Demographic trajectories according to Jones et al. [1] (modified, reproduced by the courtesy of the NPG group). The relative mortality (curve 1) and fertility (curve 2) are shown as functions of age, from the moment of maturity to the age at which only 5% of adults survive; mortality and fertility are normalized relative to average values (calculated for all living adults from maturity to terminal age) (curve 1, axis Y to the left). The dashed lines are trajectories obtained by mathematical calculations. Mortality and fertility averaged for all ages are shown with horizontal dashed gray lines. Survivorship (ratio of the size of the cohort still alive at this age and the number of surviving individuals by the moment of sexual maturity) (curve 3, axis Y to the right) is represented in logarithmic scale. The graphs are numbered from 1 to 48 in decreasing order of relative mortality by the terminal age from the highest level of relative mortality at the terminal age (top left) to the lowest level (bottom right), and they are arranged sequentially, row by row and left to right. The dimension of axis X (age) is given in years. 1) Humans, female Japanese born in 2009 (Homo sapiens); 2) humans, female Swedes born in 1881 (Homo sapiens); 3) Bali mynah (Leucopsar rothschildi); 4) guppy (Poecilia reticulata); 5) humans, hunter-gatherers (Homo sapiens); 6) southern fulmar (Fulmarus glacialoides); 7) killer whale (Orcinus orca); 8) water flea (Daphnia longispina); 9) lion (Panthera leo); 10) yellow baboon (Papio cynocephalus); 11) bdelloid rotifers (Macrotrachela sp.); 12) roe deer (Capreolus capreolus); 13) red deer (Cervus elaphus); 14) nematode worm (Caenorhabditis elegans); 15) human louse (Pediculus humanus); 16) chimpanzee (Pan troglodytes); 17) fruit fly (Drosophila melanogaster); 18) chamois (Rupicapra rupicapra); 19) Soay sheep (Ovis aries); 20) Mediterranean fruit fly (Ceratitis capitata); 21) alpine swift (Apus melba); 22) mute swan (Cygnus olor); 23) tundra vole (Microtus oeconomus); 24) St. John’s wort (Hypericum cumulicola); 25) Scots pine (Pinus sylvestris); 26) freshwater crocodile (Crocodylus johnsoni); 27) yellow-bellied marmot (Marmota flaviventris); 28) sparrow hawk (Accipiter nisus); 29) yellow cryptantha (Cryptantha flava); 30) agave (Agave marmorata); 31) geonoma palm (Geonoma orbignyana); 32) common lizard (Lacerta vivipara); 33) dwarf gorse (Ulex minor); 34) borderea (Borderea pyrenaica); 35) collared flycatcher (Ficedula albicollis); 36) great rhododendron (Rhododendron maximum); 37) great tit (Parus major); 38) hydra (Hydra magnipapillata); 39) hermit crab (Pagurus longicarpus); 40) armed saltbush (Atriplex acanthocarpa); 41) red abalone (Haliotis rufescens); 42) red-legged frog (Rana aurora); 43) red gorgonian (Paramuricea clavata); 44) viburnum (Viburnum furcatum); 45) oarweed (Laminaria digitata); 46) netleaf oak (Quercus rugosa); 47) desert tortoise (Gopherus agassizii); 48) white mangrove (Avicennia marina). Designations: Am, amphibians; Arth, arthropods; Cn, cnidarians; In, invertebrates; Mam, mammals; Mo, mollusks; Nem, nematodes; Pl, plants; Rep, reptiles; Rot, rotifers; V, vertebrates

Vaupel has shown that in some species (those with the so-called negative senescence, group I) (figure, lower row, and Tables 2 and 3), such as the desert tortoise (Gopherus agassizii), fertility continues to increase and probability of death decreases with age after maturation [1, 60]. In other cases, initial decrease is followed by a long period of constant mortality level (e.g. in Mexican oak, Quercus rugosa), while in most species mortality increases. This variability of curves is not predicted by standard evolutionary theories of aging, which assume that mortality only increases and fertility only decreases with age [27, 28, 61-63], but do not explain differences in the scale of these changes.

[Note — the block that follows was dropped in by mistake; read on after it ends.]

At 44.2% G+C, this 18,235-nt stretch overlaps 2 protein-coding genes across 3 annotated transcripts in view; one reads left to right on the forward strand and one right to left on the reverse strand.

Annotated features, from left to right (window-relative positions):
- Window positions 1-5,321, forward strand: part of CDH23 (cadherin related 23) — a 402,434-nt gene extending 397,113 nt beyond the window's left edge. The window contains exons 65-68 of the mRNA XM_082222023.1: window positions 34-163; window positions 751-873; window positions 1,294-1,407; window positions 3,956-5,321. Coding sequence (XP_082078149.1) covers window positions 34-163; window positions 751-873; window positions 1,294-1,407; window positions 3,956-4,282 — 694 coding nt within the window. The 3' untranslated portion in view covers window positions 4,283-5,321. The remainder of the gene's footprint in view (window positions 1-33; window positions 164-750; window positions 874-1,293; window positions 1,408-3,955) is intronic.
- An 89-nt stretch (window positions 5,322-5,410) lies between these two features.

Survival curves. Survival curves (concave, linear, and convex) are known among biologists [64, 65], but they were usually drawn for LS beginning with birth rather than beginning with sexual maturity as in the study discussed here [1]. Similar survival curves can be found in species that strongly differ in LS. Thus, lions and chimpanzees are close to animals with rapid life cycles, such as louse (Pediculus humanus), daphnia (Daphnia longispina), or fruit fly (Drosophila melanogaster) [1].

After the terminal age, sample size is usually rather small, and identification of age is often problematic.

Baudisch supposes that the shape of the curve is a more informative parameter for the study of aging than the rate of mortality increase [32, 66].


To compare the principal patterns of the senescence process in organisms that represent different evolutionary lineages, we sorted the data of Jones et al. [1] into groups according to the mortality at the terminal age and average mortality. We numbered all species treated as they were numbered in that study (from 1 to 48, in decreasing order of the above-mentioned parameter) and divided them into four large groups, group I comprising species with the smallest changes in mortality with age, and group IV comprising species with the greatest changes in mortality with age. Jones et al. [1] provided normalized mortality and fertility curves for a broad range of taxa (11 mammals, 12 other vertebrates, 10 invertebrates including five arthropods, two cnidarians, one mollusk, one nematode, and one rotifer, 12 vascular plants, and one brown alga). For arthropods, we calculated the ratio of the LS until the moment by which only 5% of the cohort survives (LS95) and the maximum LS to reveal how well LS95 characterizes the life cycle of each species (the data are given in Table 2). The data on other species are unfortunately incomplete and contradictory, and the table value of the maximum LS was often lower than LS95 given by Jones (see, e.g. [23]). The values of maximum LS (unless specified otherwise) are taken from the database of the Max Planck Research Group on Modeling the Evolution of Aging (Rostock, Germany, and Odense, Denmark) [35]. We also indicated in the Table 2 whether the animals were observed in natural environments or in captivity. To avoid the widespread objection that senescence is not found in nature and manifests itself only under laboratory conditions, Jones et al. [1] presented data on animals that live in the wild (mainly in nature reserves and game parks), except for domestic animals (sheep), laboratory animals (fruit flies and the nematode), and animals whose demographic structure cannot be recorded under natural conditions (rotifers, louse, and crab).